Reporters Without Borders and Arab Commission for Human Rights stage conference in Paris to try to restore dialogue in Mohammed cartoons crisis

first_img February 14, 2006 – Updated on January 20, 2016 Reporters Without Borders and Arab Commission for Human Rights stage conference in Paris to try to restore dialogue in Mohammed cartoons crisis to go further FranceEurope – Central Asia Organisation June 4, 2021 Find out more News FranceEurope – Central Asia News Follow the news on France Related documents Download the account of the proceedingsPDF – 184.64 KB Receive email alerts Fifteen speakers (including journalists, philosophers, writers, religious officials, a lawyer and a diplomat) called for talks and a calmer approach and urged an end to the violent reactions to the printing of the cartoons. An account of the proceedings is available. Use the Digital Services Act to make democracy prevail over platform interests, RSF tells EUcenter_img Reporters Without Borders, the Arab Commission for Human Rights and five other rights groups (the European Islamic Conference, Justitia Universalis, the Rencontre culturelle euro-arabe, Voix Libre and the Association of Human Rights Defenders) organised a conference in Paris on 9 February in an effort to restart a dialogue over publication of cartoons of the prophet Mohammed and find a way out of the violence this has caused.Fifteen speakers (including journalists, philosophers, writers, religious officials, a lawyer and a diplomat) called for talks and a calmer approach and urged an end to the violent reactions to the printing of the cartoons.Several spoke about what publishing the cartoons meant while others said freedom of expression must go hand-in-hand with respect for religious beliefs. RSF_en “We’ll hold Ilham Aliyev personally responsible if anything happens to this blogger in France” RSF says The conference was chaired by Reporters Without Borders secretary-general Robert Ménard and Haytham Mana, spokesman for the Arab Commission for Human Rights.An account of the proceedings will be posted on the Reporters Without Borders website.Those taking part:- Régis Debray, French philosopher.- Mohamed Bechari, president of the French National Muslim Federation and vice-president of the French Muslim Council.- Odon Vallet, French historian, doctor of religious sciences, author of the Petit lexique des guerres de religion d’hier et aujourd’hui (Editions Albin Michel).- Nawaf Naman, from the Kuwaiti embassy in France.- Soheib Bencheikh, researcher in Islamic science and former mufti of Marseilles.- René Petillon, cartoonist on the French satirical paper Le Canard enchaîné.- Lakhdar Belaïd, journalist from the French daily France-Soir.- Arnaud Lévy, editor of France-Soir.- Axel Krause (USA), secretary-general of the Anglo-American Press Association of Paris.- Denis Garreau, a lawyer with the French Conseil d’Etat and the Cour de cassation (supreme court).- Rachid Benzine (Morocco), Islamic expert and writer, and author of Nouveaux penseurs de l’islam (Editions Albin Michel).- Moncef Marzouki (Tunisia), – Abbas Aroua (Algeria), writer and academic.- Marek Halter, French writer.- Noel Copin, former managing editor of the French Catholic daily La Croix Some said a similar conference should be held in the Middle East to try to come up with practical suggestions to end the crisis. Reporters Without Borders pointed out that the crisis had led to increased attacks on press freedom, including two journalists imprisoned in Jordan, one in danger of prison in Yemen and three sacked from their jobs in Algeria. A newspaper in Morocco was also being investigated. News May 10, 2021 Find out more News RSF denounces Total’s retaliation against Le Monde for Myanmar story Help by sharing this information June 2, 2021 Find out morelast_img read more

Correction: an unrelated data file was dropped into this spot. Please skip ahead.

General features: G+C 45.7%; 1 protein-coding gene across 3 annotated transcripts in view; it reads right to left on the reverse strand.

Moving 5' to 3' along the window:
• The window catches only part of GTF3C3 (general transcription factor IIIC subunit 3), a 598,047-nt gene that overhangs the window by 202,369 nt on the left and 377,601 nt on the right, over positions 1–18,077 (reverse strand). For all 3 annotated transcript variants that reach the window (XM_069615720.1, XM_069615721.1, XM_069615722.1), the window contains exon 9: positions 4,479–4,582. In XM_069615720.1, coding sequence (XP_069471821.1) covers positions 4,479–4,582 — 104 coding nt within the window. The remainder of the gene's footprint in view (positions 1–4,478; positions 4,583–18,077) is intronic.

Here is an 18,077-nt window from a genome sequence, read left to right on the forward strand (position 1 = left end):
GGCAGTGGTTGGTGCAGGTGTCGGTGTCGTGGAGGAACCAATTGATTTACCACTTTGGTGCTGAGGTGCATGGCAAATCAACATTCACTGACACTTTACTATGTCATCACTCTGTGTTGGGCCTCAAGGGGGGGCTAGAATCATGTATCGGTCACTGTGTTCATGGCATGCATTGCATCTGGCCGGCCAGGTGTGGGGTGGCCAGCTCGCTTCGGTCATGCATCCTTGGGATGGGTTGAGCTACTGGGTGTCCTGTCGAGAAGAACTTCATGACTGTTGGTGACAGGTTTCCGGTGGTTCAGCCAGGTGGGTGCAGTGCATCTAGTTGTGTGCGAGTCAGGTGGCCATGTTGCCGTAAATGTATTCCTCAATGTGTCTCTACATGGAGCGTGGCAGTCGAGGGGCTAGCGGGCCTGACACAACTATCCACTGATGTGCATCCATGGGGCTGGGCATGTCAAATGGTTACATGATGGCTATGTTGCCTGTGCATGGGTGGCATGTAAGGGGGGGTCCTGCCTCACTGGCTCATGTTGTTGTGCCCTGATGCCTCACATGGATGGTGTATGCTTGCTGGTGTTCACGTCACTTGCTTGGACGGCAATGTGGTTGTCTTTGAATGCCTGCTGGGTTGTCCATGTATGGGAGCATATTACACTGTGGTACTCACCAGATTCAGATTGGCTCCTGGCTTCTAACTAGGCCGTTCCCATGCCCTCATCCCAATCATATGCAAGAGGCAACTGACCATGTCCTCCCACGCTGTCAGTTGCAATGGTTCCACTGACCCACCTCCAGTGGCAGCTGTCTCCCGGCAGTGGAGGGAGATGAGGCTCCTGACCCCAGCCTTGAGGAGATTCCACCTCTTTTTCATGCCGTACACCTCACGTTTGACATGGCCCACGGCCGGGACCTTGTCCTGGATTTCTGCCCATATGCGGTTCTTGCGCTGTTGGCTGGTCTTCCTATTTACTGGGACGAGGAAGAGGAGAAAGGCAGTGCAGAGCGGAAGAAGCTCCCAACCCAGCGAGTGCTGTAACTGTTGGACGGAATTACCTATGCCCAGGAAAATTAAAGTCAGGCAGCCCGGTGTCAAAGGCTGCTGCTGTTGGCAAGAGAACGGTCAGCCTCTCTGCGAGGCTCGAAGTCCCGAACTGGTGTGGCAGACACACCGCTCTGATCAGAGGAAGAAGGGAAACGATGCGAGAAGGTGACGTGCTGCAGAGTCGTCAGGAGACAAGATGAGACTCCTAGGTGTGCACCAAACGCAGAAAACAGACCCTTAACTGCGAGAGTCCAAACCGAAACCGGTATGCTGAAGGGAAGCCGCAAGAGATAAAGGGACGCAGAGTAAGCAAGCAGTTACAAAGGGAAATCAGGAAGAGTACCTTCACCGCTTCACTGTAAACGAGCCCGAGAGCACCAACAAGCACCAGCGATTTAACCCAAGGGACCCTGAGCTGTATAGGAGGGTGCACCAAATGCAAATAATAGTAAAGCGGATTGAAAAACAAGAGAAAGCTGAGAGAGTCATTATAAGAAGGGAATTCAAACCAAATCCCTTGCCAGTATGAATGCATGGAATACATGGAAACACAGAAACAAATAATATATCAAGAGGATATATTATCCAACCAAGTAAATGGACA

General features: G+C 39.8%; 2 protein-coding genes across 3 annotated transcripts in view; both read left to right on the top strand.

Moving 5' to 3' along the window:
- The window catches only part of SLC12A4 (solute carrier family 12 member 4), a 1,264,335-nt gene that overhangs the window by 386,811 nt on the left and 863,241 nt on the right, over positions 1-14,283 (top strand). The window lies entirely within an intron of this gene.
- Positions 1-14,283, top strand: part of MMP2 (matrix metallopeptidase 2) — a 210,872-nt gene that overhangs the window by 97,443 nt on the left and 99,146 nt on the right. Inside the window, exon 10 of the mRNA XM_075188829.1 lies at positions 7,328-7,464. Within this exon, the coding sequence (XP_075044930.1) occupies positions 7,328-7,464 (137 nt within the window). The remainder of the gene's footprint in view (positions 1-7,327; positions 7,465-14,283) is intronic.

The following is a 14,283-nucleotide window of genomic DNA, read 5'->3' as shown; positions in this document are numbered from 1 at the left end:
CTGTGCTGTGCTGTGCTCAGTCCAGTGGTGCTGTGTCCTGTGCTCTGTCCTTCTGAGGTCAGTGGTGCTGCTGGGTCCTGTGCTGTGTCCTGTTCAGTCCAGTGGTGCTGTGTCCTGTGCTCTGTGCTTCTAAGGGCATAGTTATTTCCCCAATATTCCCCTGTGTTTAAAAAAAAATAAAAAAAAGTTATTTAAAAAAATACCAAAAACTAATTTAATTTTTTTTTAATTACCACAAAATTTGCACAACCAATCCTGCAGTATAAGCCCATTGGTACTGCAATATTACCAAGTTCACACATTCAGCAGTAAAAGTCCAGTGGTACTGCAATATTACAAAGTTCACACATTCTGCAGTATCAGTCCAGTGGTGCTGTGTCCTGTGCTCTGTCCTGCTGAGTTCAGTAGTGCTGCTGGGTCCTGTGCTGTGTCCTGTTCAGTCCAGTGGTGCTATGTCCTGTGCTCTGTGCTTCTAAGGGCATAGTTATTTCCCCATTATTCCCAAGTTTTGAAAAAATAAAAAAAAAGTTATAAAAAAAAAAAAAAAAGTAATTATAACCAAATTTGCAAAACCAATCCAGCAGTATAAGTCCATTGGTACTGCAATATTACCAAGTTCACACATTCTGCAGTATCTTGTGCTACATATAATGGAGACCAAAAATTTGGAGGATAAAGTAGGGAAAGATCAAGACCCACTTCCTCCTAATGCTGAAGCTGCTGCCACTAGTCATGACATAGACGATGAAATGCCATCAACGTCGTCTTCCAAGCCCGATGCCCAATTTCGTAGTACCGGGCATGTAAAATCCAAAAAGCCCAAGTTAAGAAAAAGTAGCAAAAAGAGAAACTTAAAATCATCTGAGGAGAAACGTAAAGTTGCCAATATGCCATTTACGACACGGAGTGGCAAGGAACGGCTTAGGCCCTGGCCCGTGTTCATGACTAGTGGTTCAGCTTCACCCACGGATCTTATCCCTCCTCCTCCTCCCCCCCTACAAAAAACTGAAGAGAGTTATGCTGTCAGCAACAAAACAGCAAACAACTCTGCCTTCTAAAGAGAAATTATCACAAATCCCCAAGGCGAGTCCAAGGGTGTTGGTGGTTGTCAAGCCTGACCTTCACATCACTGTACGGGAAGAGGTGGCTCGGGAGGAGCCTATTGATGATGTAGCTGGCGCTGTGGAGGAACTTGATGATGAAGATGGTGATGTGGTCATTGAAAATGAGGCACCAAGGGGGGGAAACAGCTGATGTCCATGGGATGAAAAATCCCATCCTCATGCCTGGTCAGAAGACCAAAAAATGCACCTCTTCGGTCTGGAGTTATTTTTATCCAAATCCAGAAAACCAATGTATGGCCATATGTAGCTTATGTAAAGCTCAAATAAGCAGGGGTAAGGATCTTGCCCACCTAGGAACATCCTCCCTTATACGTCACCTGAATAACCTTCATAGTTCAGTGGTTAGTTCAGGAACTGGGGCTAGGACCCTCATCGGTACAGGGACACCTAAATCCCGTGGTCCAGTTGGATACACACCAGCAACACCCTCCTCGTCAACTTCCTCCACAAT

Let’s keep the beauty of our city.

first_imgDear Editor:On Aug. 7, I was walking in my neighborhood when I turned onto Eighth Street off of Mansfield Avenue. I was horrified to see Tico’s Tree Service leaving the block and that 22 mature trees had been cut down. It was the only block in the area with any shade on a hot day.I called city hall and was told that the residents had chosen to have their trees removed as part of a repaving and that new trees would be planted. How is it that Rutherford and Ridgefield Park have many beautiful mature trees and still maintain their streets and sidewalks?The next day I discovered that over twenty trees had been removed on the next block. I came upon one home owner who was furious with two representatives of the engineering department who were telling her that the tree in front of her house had to go. She said,” Why did you pretend that I had a choice? My sidewalk is fine. I want my tree.” Later that day her tree was gone.The scarcity of mature trees in Secaucus gives the town a sterile look and makes our homes and town hotter in the summer thus requiring extra energy use for air conditioning and sadly, little shade. I appreciate the green policies of Secaucus but this is not one of them. Kay Millerlast_img read more